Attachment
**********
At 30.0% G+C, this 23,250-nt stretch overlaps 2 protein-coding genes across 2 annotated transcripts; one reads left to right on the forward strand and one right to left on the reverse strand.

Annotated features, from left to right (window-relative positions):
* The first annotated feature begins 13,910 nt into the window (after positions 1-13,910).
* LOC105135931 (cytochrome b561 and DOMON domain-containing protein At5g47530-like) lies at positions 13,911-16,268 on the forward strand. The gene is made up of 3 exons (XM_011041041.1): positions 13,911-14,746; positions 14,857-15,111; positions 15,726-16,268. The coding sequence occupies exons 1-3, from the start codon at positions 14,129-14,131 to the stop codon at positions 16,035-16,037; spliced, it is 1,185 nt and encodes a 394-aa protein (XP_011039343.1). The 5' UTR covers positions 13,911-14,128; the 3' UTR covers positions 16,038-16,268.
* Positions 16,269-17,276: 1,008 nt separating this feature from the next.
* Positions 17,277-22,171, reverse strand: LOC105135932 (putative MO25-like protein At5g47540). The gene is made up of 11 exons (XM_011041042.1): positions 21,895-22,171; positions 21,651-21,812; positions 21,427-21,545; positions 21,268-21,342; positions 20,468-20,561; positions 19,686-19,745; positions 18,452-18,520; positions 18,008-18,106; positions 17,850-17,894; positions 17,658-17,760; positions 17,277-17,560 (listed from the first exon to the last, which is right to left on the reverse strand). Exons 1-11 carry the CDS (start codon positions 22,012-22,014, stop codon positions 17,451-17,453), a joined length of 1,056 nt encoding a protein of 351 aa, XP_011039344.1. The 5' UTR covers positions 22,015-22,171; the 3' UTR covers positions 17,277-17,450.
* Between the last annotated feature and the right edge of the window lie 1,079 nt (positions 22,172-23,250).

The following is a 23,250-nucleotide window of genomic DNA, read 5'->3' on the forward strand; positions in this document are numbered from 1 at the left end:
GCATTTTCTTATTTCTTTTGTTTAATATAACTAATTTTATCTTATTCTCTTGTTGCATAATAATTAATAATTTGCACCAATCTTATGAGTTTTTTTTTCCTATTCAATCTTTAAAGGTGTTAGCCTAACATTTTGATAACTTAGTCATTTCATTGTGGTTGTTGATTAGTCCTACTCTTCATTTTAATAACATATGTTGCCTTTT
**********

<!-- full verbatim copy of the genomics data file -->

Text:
At 30.0% G+C, this 23,250-nt stretch overlaps 2 protein-coding genes across 2 annotated transcripts; one reads left to right on the forward strand and one right to left on the reverse strand.

Annotated features, from left to right (window-relative positions):
* The first annotated feature begins 13,910 nt into the window (after positions 1-13,910).
* LOC105135931 (cytochrome b561 and DOMON domain-containing protein At5g47530-like) lies at positions 13,911-16,268 on the forward strand. The gene is made up of 3 exons (XM_011041041.1): positions 13,911-14,746; positions 14,857-15,111; positions 15,726-16,268. The coding sequence occupies exons 1-3, from the start codon at positions 14,129-14,131 to the stop codon at positions 16,035-16,037; spliced, it is 1,185 nt and encodes a 394-aa protein (XP_011039343.1). The 5' UTR covers positions 13,911-14,128; the 3' UTR covers positions 16,038-16,268.
* Positions 16,269-17,276: 1,008 nt separating this feature from the next.
* Positions 17,277-22,171, reverse strand: LOC105135932 (putative MO25-like protein At5g47540). The gene is made up of 11 exons (XM_011041042.1): positions 21,895-22,171; positions 21,651-21,812; positions 21,427-21,545; positions 21,268-21,342; positions 20,468-20,561; positions 19,686-19,745; positions 18,452-18,520; positions 18,008-18,106; positions 17,850-17,894; positions 17,658-17,760; positions 17,277-17,560 (listed from the first exon to the last, which is right to left on the reverse strand). Exons 1-11 carry the CDS (start codon positions 22,012-22,014, stop codon positions 17,451-17,453), a joined length of 1,056 nt encoding a protein of 351 aa, XP_011039344.1. The 5' UTR covers positions 22,015-22,171; the 3' UTR covers positions 17,277-17,450.
* Between the last annotated feature and the right edge of the window lie 1,079 nt (positions 22,172-23,250).

The following is a 23,250-nucleotide window of genomic DNA, read 5'->3' on the forward strand; positions in this document are numbered from 1 at the left end:
GCATTTTCTTATTTCTTTTGTTTAATATAACTAATTTTATCTTATTCTCTTGTTGCATAATAATTAATAATTTGCACCAATCTTATGAGTTTTTTTTTCCTATTCAATCTTTAAAGGTGTTAGCCTAACATTTTGATAACTTAGTCATTTCATTGTGGTTGTTGATTAGTCCTACTCTTCATTTTAATAACATATGTTGCCTTTT